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What’s all the talk about ‘Oral Language’?

What is Oral Language?

Oral language is what we say. It’s the use of spoken words to successfully engage with others. It enables us to build relationships and it is a crucial foundation for learning. Oral language involves our knowledge of words, sounds and grammar (i.e. semantic, phonological and syntactic knowledge).

Why is Oral Language Important?

Strong oral language skills are important for:

  1. Interacting with peers

  2. Building relationships

  3. Transitioning to numeracy and literacy

  4. Developing reading comprehension

  5. Learning in the classroom

  6. Academic success

Children need well-developed oral language skills to be prepared for school-based learning. Oral language is the foundation for the transition to literacy. Poor oral language is associated with struggles learning to read and write, and challenges fully engaging in the learning environment.

Strong oral language is vital for forming strong peer relationships. Children who struggle with friendships are at greater risk of developing mental health and behavioural issues.

What about my child?

Australian research has found that 17% of 4 year olds do not have the oral language skills to adequately prepare them for the classroom environment. If you are concerned about your child’s speech and language it is important that you seek help before your child begins school.

My child may not be saying as much or speaking as well as other children the same age, but won’t he catch up when he gets to school?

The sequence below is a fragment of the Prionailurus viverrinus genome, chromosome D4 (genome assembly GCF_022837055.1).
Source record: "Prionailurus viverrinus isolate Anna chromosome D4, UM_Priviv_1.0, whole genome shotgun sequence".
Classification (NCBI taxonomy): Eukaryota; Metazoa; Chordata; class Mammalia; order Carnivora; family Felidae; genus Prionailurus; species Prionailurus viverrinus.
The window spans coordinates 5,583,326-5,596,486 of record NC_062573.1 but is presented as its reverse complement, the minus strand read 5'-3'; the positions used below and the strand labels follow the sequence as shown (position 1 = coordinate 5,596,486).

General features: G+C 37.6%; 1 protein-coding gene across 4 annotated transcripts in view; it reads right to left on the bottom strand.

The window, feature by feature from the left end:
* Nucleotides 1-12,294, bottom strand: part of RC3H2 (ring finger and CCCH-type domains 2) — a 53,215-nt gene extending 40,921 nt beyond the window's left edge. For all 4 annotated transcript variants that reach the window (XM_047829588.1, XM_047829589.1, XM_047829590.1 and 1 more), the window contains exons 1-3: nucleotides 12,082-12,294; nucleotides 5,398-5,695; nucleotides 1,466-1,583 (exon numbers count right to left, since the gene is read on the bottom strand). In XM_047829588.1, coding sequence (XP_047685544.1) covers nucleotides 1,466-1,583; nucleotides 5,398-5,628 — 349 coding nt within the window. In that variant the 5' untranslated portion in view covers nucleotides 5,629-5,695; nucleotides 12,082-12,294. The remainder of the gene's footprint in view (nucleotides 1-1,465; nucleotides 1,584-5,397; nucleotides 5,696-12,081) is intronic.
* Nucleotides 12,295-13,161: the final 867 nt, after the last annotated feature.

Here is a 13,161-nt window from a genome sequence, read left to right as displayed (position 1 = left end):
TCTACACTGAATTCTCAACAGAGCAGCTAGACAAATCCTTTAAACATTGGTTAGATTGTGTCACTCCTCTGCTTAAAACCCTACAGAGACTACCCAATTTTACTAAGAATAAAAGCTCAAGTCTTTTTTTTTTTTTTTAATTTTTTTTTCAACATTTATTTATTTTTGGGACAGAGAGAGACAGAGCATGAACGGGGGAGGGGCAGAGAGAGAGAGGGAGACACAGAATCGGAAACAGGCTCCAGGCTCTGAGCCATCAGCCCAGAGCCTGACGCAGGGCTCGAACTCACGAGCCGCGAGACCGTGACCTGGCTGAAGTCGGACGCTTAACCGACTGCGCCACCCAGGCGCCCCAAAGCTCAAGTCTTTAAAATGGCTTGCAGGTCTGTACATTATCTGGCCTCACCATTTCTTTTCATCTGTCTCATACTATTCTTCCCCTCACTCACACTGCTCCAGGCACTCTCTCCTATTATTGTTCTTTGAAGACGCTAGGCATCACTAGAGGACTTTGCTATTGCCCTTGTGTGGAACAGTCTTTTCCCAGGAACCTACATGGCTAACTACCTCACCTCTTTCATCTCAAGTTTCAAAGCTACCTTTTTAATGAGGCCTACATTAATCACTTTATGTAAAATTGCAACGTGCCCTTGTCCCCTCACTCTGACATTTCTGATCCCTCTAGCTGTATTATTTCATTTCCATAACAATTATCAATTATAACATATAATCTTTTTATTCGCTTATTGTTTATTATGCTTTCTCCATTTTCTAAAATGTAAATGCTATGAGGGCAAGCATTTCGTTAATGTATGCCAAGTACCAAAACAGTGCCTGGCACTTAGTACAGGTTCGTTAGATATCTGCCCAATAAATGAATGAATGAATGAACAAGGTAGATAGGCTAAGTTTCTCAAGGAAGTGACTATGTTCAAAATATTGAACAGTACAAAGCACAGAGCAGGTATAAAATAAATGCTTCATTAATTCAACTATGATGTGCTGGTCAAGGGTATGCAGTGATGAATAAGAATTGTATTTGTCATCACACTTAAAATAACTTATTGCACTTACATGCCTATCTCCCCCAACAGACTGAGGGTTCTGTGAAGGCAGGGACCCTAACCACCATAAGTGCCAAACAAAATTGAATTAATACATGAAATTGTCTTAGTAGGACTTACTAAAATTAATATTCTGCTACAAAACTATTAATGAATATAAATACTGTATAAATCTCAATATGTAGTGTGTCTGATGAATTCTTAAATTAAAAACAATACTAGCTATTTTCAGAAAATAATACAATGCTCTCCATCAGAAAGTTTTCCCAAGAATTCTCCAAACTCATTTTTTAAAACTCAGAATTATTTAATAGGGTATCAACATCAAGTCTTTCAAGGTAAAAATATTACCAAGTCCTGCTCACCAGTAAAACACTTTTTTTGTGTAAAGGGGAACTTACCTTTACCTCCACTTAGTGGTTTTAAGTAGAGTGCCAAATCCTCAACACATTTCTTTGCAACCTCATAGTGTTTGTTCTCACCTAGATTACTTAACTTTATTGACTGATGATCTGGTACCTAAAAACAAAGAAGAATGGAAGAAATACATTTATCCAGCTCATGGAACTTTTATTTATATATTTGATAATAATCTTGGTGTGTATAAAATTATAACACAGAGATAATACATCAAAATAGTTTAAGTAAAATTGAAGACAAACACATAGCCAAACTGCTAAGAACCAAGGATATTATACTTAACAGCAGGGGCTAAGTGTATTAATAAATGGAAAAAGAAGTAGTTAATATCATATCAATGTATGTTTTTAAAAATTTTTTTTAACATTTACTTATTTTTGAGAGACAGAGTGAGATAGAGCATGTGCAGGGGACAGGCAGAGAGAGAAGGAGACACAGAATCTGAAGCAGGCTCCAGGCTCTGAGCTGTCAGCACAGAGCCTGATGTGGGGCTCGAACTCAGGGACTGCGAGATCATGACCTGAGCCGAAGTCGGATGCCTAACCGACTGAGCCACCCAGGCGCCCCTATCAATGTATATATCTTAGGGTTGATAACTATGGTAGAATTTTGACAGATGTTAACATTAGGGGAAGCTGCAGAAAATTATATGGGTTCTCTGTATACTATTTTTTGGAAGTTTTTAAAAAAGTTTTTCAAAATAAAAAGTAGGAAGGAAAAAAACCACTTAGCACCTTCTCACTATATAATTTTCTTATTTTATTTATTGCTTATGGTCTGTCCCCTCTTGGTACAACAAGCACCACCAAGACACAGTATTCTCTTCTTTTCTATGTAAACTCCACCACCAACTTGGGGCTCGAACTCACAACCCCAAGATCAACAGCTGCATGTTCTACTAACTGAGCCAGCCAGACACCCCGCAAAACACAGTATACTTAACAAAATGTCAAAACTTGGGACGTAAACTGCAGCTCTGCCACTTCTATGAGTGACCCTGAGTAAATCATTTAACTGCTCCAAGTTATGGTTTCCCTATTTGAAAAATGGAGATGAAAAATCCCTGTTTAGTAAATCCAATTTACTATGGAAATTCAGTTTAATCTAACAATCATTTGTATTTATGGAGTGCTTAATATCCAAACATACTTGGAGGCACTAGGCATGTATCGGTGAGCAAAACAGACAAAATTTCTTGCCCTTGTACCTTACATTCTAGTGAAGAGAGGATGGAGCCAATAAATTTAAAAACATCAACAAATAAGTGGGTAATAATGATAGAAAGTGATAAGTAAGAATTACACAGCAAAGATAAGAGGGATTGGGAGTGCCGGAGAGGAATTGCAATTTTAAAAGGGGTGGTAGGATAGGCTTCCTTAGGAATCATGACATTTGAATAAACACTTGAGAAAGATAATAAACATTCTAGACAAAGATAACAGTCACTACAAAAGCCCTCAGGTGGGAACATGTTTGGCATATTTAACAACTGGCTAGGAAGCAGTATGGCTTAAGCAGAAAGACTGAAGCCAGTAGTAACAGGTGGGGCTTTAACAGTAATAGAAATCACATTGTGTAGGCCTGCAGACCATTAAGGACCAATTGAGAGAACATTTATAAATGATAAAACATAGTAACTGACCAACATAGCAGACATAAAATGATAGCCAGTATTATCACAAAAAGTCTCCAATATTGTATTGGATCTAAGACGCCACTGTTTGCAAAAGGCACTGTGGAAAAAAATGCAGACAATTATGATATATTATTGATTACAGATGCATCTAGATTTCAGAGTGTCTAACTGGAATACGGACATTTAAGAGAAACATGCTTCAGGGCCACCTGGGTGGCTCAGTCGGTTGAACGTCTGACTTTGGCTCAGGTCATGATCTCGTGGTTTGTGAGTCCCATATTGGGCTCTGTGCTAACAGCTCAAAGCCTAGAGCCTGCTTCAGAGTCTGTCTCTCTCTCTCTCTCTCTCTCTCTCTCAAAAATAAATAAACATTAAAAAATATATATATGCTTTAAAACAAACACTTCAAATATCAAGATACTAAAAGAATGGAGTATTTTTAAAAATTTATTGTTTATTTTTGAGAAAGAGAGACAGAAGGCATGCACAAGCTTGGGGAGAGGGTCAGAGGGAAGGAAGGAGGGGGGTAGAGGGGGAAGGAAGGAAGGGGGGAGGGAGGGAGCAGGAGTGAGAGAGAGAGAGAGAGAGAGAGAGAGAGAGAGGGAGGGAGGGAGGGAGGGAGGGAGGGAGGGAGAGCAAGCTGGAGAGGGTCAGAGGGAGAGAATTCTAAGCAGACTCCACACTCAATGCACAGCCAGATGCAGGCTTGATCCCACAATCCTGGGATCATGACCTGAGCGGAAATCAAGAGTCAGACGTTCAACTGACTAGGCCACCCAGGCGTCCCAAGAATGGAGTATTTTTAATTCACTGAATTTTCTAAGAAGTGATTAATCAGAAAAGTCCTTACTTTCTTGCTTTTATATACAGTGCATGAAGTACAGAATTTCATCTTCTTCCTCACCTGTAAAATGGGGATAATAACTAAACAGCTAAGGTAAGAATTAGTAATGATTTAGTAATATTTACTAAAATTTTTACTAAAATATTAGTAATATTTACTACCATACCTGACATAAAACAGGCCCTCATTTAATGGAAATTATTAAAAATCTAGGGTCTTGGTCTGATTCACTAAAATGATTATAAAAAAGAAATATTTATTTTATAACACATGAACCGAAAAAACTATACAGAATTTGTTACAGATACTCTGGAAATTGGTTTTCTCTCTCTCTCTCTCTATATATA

The classroom is an environment immersed in language. Children are expected to start school with well-developed oral language skills, ready to use their knowledge of sounds, words and sentences to begin learning to read and write. Oral language is the crucial link between your preschooler and his academic success. Children who start school with underdeveloped oral language are not ready for the rigours of the classroom. Whilst other children are learning to read, the child with weak oral language will need to put their energies into building language skills before they are ready to transition to literacy. The gap between those who are ready to read and those who are still building their language foundation will only increase over time. Key learning opportunities will be missed as the child struggles to read while those who are better prepared take off with their learning.

Newcastle Speech Pathology can help

At Newcastle Speech Pathology we are committed to assisting every child reach their learning potential. We can assess your child’s language and literacy skills and tailor an individual plan to strengthen their oral language skills. Call Newcastle Speech Pathology today to discuss your child’s needs and and how we can help them achieve their learning potential.

Will your child be school-ready in 2015?

Written by Alison Speech Pathologist Newcastle Speech Pathology

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